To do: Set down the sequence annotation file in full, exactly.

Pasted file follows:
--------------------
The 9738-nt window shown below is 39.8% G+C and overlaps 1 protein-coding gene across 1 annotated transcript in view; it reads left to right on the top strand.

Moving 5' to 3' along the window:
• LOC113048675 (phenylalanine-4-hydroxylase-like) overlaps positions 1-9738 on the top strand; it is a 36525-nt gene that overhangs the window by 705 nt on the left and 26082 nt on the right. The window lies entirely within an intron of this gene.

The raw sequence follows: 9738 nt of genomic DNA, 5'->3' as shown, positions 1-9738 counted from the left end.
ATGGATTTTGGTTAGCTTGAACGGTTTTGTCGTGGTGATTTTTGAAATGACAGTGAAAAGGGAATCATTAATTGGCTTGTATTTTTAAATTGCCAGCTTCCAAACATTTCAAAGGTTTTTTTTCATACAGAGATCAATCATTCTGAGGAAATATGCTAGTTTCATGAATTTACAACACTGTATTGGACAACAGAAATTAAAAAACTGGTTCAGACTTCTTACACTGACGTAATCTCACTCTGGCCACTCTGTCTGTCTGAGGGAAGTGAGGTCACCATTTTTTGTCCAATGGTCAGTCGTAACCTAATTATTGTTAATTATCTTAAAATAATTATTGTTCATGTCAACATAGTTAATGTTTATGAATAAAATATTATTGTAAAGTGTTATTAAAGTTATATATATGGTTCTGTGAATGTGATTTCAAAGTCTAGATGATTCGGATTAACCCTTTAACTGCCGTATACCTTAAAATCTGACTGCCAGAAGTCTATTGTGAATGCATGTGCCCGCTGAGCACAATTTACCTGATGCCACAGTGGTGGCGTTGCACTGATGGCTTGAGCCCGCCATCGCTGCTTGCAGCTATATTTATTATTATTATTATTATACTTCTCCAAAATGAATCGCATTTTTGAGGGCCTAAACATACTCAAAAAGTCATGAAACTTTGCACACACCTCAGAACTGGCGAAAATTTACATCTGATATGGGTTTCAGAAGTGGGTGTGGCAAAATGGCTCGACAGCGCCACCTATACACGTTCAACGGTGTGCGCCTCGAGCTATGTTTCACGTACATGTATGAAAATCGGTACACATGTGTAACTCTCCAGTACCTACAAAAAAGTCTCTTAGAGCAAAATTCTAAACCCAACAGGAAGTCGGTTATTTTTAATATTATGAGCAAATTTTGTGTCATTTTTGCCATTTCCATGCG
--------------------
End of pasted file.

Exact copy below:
The 9738-nt window shown below is 39.8% G+C and overlaps 1 protein-coding gene across 1 annotated transcript in view; it reads left to right on the top strand.

Moving 5' to 3' along the window:
• LOC113048675 (phenylalanine-4-hydroxylase-like) overlaps positions 1-9738 on the top strand; it is a 36525-nt gene that overhangs the window by 705 nt on the left and 26082 nt on the right. The window lies entirely within an intron of this gene.

The raw sequence follows: 9738 nt of genomic DNA, 5'->3' as shown, positions 1-9738 counted from the left end.
ATGGATTTTGGTTAGCTTGAACGGTTTTGTCGTGGTGATTTTTGAAATGACAGTGAAAAGGGAATCATTAATTGGCTTGTATTTTTAAATTGCCAGCTTCCAAACATTTCAAAGGTTTTTTTTCATACAGAGATCAATCATTCTGAGGAAATATGCTAGTTTCATGAATTTACAACACTGTATTGGACAACAGAAATTAAAAAACTGGTTCAGACTTCTTACACTGACGTAATCTCACTCTGGCCACTCTGTCTGTCTGAGGGAAGTGAGGTCACCATTTTTTGTCCAATGGTCAGTCGTAACCTAATTATTGTTAATTATCTTAAAATAATTATTGTTCATGTCAACATAGTTAATGTTTATGAATAAAATATTATTGTAAAGTGTTATTAAAGTTATATATATGGTTCTGTGAATGTGATTTCAAAGTCTAGATGATTCGGATTAACCCTTTAACTGCCGTATACCTTAAAATCTGACTGCCAGAAGTCTATTGTGAATGCATGTGCCCGCTGAGCACAATTTACCTGATGCCACAGTGGTGGCGTTGCACTGATGGCTTGAGCCCGCCATCGCTGCTTGCAGCTATATTTATTATTATTATTATTATACTTCTCCAAAATGAATCGCATTTTTGAGGGCCTAAACATACTCAAAAAGTCATGAAACTTTGCACACACCTCAGAACTGGCGAAAATTTACATCTGATATGGGTTTCAGAAGTGGGTGTGGCAAAATGGCTCGACAGCGCCACCTATACACGTTCAACGGTGTGCGCCTCGAGCTATGTTTCACGTACATGTATGAAAATCGGTACACATGTGTAACTCTCCAGTACCTACAAAAAAGTCTCTTAGAGCAAAATTCTAAACCCAACAGGAAGTCGGTTATTTTTAATATTATGAGCAAATTTTGTGTCATTTTTGCCATTTCCATGCG